Liran Donin’s 1000 Boats

Jazzwise Top 10 Releases of 2018




Israeli born bass player, producer and composer Liran Donin has been involved with high profile and cutting edge artists, bands and projects both nationally and internationally, a highly sought after bass player across a varied musical spectrum.  With his distinctive power house groove and his virtuosic approach to electric and double bass, Liran has been pushing the limits of the bass to unknown territories. He has been recording and touring alongside artists such as Mercury Prize Award nominees Led Bib and Polar Bear, BBC folk award winners The Unthanks, Ethiopian vibraphonist Mulatu Astatke, rock and pop artists such as Chrissie Hynde and US indie band Here We Go Magic to name but few. He has also worked with the late great Tabla maestro Pandit Shardah Sahai and the vocalist Aruna Sairam amongst many others whilst his distinctive bass could also be heard on film, radio and TV.

As a music producer Liran has worked with an array of artists including his recent work with Namvula 1st and 2nd releases to global rave reviews and is currently producing the following releases for 2019: Led Bib 7th Studio album, Ranjana Ghataks 2nd studio album, RESOLUTE by Raph Clarkson and a duet album by Paula Rae Gibson by Rob Luft.

As a composer Liran has been working on a range of commissions including radio and documentary and is currently commissioned by choreographer Sivan Rubinstein on her new cutting edge performances MAPS which will be toured across the UK and Europe during 2019. Featuring some of UK’s most exciting musicians, Liran brings in “8 Songs” the double bass to the forefront and directs the music with his distinctive powerhouse grooving and virtousic bass playing, plenty of melodic and contemporary indie folk music to be found, with strong influences of Donins’ israeli and Moroccan sub Saharan background.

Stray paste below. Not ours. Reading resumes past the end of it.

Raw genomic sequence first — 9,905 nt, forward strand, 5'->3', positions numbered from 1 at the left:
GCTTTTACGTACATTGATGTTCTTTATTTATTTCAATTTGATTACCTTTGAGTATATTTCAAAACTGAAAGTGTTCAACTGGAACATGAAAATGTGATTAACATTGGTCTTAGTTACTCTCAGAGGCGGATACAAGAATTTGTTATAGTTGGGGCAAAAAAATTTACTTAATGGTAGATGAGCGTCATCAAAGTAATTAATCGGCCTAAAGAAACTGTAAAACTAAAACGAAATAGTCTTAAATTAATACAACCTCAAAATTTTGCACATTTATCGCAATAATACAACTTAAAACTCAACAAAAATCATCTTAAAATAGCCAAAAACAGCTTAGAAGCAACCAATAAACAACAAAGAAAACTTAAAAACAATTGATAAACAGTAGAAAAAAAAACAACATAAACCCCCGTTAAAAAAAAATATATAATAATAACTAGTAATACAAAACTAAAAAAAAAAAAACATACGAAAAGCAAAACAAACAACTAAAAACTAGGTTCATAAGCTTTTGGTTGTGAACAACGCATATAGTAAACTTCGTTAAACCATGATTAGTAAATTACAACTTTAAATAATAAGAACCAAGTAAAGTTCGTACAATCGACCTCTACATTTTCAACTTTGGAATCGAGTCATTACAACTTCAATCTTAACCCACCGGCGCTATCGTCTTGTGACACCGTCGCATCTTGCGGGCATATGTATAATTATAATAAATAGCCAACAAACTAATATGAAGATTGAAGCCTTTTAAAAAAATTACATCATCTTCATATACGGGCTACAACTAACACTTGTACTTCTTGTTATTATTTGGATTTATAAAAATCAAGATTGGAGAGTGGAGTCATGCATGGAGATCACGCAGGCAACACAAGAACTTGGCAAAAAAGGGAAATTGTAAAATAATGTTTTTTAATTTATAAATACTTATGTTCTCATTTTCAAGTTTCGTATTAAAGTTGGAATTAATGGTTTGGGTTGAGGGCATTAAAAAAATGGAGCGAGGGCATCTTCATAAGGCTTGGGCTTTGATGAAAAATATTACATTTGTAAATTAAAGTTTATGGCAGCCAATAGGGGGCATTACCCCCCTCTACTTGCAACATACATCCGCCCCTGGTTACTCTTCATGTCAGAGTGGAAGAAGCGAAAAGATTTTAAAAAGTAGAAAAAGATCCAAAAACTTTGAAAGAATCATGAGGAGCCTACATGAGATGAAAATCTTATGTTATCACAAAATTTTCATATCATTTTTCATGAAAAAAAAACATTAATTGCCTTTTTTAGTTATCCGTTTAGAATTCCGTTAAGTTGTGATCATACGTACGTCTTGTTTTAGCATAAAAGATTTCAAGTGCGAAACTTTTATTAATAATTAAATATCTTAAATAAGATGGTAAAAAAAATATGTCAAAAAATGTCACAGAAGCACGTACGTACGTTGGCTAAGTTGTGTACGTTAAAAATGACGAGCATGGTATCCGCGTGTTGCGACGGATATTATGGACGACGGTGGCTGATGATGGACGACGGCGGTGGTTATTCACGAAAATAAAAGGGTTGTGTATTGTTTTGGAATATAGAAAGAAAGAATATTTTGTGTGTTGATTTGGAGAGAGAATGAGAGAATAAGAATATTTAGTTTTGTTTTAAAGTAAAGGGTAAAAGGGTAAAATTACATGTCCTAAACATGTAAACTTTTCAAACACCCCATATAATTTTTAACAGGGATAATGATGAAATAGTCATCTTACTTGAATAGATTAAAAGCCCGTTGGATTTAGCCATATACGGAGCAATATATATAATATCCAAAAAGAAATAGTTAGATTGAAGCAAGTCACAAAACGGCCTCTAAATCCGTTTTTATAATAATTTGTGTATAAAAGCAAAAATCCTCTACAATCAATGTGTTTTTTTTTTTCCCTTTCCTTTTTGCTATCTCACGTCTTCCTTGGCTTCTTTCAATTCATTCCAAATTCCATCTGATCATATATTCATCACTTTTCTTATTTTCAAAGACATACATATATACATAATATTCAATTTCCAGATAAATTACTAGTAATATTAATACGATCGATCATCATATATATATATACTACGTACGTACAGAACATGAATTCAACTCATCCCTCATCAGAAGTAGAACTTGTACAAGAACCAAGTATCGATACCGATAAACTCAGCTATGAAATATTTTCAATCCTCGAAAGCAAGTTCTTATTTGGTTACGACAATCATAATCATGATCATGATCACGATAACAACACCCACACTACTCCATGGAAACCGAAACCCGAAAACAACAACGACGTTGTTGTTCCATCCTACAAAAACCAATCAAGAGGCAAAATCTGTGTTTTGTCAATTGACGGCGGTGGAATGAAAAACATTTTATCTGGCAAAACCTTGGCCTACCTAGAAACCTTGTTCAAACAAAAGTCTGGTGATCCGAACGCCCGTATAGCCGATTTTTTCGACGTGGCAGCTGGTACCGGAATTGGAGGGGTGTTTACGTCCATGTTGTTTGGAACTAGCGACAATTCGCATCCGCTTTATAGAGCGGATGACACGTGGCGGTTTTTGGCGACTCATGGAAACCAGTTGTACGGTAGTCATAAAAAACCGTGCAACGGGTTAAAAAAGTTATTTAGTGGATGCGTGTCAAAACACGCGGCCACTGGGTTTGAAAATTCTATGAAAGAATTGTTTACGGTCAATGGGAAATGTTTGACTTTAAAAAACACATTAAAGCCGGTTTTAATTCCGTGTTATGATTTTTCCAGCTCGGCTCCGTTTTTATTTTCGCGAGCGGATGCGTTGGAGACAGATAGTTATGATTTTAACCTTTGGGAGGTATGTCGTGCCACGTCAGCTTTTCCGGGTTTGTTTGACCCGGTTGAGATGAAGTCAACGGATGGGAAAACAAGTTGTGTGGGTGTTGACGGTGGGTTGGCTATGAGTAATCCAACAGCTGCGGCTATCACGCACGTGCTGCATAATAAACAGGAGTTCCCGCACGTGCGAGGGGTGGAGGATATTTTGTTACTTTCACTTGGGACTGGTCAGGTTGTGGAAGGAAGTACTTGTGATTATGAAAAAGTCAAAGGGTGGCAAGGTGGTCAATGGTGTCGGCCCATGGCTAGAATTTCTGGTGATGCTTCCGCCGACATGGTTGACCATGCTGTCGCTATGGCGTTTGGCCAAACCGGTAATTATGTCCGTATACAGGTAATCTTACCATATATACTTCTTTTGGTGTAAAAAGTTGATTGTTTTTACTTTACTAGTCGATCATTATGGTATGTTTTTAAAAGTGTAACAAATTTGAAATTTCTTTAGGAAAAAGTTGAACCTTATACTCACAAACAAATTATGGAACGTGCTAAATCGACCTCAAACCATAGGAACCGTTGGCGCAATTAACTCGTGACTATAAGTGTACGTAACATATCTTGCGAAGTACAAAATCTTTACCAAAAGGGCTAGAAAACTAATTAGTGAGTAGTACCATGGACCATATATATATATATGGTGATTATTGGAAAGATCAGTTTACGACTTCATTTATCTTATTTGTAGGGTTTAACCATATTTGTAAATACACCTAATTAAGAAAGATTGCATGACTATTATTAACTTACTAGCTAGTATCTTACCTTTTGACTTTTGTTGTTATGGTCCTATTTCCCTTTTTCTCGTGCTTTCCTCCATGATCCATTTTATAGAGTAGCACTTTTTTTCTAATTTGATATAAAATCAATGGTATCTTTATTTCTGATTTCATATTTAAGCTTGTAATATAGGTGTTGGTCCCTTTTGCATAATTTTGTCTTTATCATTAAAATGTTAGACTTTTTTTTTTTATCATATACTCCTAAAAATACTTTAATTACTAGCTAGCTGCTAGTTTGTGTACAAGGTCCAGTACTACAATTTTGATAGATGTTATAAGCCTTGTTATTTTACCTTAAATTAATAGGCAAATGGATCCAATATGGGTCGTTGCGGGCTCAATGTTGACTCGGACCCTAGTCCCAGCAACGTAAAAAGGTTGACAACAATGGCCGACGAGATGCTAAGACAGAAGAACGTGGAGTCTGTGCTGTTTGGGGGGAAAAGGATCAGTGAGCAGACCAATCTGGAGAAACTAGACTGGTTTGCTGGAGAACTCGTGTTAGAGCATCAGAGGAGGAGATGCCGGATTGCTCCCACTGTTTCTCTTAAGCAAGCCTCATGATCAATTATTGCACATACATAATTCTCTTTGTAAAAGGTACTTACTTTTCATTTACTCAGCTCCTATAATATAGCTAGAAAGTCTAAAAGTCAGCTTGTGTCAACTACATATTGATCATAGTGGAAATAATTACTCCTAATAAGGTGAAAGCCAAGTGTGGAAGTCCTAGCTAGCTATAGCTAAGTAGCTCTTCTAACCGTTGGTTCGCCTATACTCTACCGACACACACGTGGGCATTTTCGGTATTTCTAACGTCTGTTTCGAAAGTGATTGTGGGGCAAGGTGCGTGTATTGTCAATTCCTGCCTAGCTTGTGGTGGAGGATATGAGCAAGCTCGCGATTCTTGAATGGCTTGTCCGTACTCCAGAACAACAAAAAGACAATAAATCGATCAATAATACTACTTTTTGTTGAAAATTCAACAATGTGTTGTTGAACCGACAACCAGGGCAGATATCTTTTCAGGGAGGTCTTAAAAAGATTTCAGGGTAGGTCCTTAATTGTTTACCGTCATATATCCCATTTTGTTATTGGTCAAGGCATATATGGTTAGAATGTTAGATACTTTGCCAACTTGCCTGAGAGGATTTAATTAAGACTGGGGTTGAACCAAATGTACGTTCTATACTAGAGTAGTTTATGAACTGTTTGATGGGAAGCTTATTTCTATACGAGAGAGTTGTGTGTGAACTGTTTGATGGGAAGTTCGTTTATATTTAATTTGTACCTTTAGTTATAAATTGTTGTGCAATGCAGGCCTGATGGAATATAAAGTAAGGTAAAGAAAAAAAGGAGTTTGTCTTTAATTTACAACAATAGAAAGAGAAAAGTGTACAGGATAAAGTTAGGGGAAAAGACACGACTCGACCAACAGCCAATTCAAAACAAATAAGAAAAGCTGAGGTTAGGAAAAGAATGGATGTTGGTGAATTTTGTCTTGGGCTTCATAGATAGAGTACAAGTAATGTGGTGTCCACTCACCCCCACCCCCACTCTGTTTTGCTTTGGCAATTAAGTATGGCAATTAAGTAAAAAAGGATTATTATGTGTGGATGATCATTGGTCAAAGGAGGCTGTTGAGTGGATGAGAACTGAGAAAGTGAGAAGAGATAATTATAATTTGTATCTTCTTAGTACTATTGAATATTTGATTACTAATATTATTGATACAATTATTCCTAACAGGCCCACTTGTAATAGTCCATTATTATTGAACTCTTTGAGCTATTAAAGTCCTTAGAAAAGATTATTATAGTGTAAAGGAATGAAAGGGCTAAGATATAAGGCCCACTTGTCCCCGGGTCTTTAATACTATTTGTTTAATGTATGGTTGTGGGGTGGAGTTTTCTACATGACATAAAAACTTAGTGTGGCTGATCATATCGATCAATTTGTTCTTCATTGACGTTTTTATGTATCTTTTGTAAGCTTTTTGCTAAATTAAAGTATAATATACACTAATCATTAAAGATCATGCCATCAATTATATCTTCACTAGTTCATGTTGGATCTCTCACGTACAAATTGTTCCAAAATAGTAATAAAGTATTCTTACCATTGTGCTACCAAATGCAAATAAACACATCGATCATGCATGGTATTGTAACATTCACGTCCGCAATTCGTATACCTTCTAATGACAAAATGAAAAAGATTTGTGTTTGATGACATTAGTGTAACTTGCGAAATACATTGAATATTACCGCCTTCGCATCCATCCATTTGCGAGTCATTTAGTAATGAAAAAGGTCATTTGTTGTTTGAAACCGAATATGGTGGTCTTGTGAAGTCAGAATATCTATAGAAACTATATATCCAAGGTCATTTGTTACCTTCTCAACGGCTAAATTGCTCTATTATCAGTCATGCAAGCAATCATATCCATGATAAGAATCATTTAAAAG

Track Listing:

1. I Can See Tarifa 05:59 

2. The Story of Annette and Morris 08:14

3. Alma Sophia 06:41

4. Tel Aviv to Ramallah 06:12

5. Paws 03:34

6. Noam, Sea and Sand 08:40

7. Gal and Osh 08:13

8. New Beginnings 04:39

9. Free 05:41


Liran Donin: double bass and vocals 
Chris Williams: alto saxophone 
Josh Arcoleo: tenor saxophone 
Maria Chiara Argirò: piano 
Ben Brown: drums 

also featuring: 
Ranjana Ghatak and Chris Williams: vocals (9) 
Maria Chiara Argirò: prepared piano (8, 9)

Recorded at State Of The Ark Studios, London UK 

Produced by Liran Donin 
Co-Produced by Eldad Guette and Chris Williams 
Recording engineer Martin Hannah

Assisted by Matt Cooke 
Mixed by Moshik Kop at NXNE London UK Mastered by John Webber at Air Mastering London UK


Led Bib’s lyricism can be lost in their reputation for attack. Their bassist Liran Donin, though, is all melody and emotion on this debut for his own music. Steeped in his complex Israeli background, it’s a cultural and musical statement of fierce beauty. Words were written then removed for what are very much songs, addressing the personal and political in a world in which the band’s strong name, 1000 Boats, brings to mind drowned refugees. There’s no despair, though, as the sustained poignancy of Donin’s duet with pianist Maria Chiara Argirò on ‘The Story of Annette and Morris’ gains a surge of new life from the quintet. The pair’s bright intuition is reinforced by drummer Ben Brown in a supple rhythm section which goes far beyond that role. The saxes lay in wait as reinforcements, as when they add a whirlwind, driving swirl to ‘Noam, Sand and Sea’. ‘Tel Aviv to Ramallah’ introduces more shadowy hustle and flow to a journey down that troubled road, Donin’s bass sticking and sinking as cymbals softly hiss, and the saxes sustain hope on what the fadeout suggests is an ongoing journey. There’s a fragment of Afro-Cuban drums during the loving intensity of ‘Alma Sophia’, and a bent Donin note at the start of the most joyously Jewish tune, ‘Gal and Osh’, marked by his melodic statement, the alto’s scream, and burning energy. The brittle, anxious bass of ‘New Beginnings’ becomes a Radiohead-recalling epic, and a bonus ninth song, the feminist-minded ‘Free’, finishes in harmonious, chanted prayer. The virtues of melody and direct emotion are their own rewards on a purging, uplifting record.

Nick Hasted (Jazzwise)